"Luther: The Calling" by Neil Cross

Luther: The Calling - Neil Cross

“Closure may never come. And if it does come, it may not be what you were hoping for.”


Zoe, when referring to Luther: “So I tell him this, all about myself.  Then I ask him about himself, and he tells me about books.  As if he's made up of all these books he's read, or was going to read.”


My first Neil Cross, and it won’t be my last.


I’m not familiar with the TV Series. This book, I’m told, works as prequel to the series. I’m going to rectify soon the fact that I’ve never seen it.


I was not prepared for it. There was a lot of gore, including the deaths of animals and children. The book is ghastly, gory and not for the faint of heart. Would I still recommend it? Without a shadow of a doubt. It’s a solid Crime Fiction (Horror?) novel that manages to be a great addition to the genre with no pretensions or designs to be anything other than being a piece of wonderful Crime Writing.


Literary styled books aren’t usually my thing. They normally take all the good stuff out of the book and replace it with tedious narrative passing off as deep and meaningful prose.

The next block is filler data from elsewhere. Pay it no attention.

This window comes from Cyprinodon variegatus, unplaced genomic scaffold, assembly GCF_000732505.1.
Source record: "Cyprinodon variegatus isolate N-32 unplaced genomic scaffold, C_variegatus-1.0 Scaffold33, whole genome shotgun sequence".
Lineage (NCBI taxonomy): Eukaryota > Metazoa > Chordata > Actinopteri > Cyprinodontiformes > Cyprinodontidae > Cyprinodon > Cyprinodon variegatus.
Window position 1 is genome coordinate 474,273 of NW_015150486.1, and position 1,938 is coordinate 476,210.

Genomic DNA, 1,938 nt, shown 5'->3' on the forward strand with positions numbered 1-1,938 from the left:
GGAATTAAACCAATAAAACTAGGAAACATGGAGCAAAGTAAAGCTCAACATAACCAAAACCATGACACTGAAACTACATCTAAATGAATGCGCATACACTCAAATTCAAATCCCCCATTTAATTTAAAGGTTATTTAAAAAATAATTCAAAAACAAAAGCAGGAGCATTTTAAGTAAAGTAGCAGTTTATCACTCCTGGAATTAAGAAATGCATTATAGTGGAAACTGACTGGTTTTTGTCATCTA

“Literary” books (aka “mainstream” literature) are usually weighed down with this needless stuff. While reading “Luther: The Calling” I had the feeling that I was reading something not quite-genre-oriented, despite all the Crime Fiction trappings used. At its core there wasn’t really anything new but all the elements were presented in such a fluent and elegant and minimalist prose that I couldn’t help but go along, and not caring whether the plot was predictable (which in a way it was).


Luther and Zoe’s relationship and interaction was what kept me glued to the pages. It all felt so damn real… Without getting into personal territory, I felt for Luther. And the way it was written, I could see how Luther had become who he was. I became engrossed, watching John Luther’s life fall apart. It was like watching a train wreck.


The personal story between Zoe and Luther was just so real that I couldn’t help but empathetically self-reflect.


This is probably the best Crime Fiction novel I’ll read this year.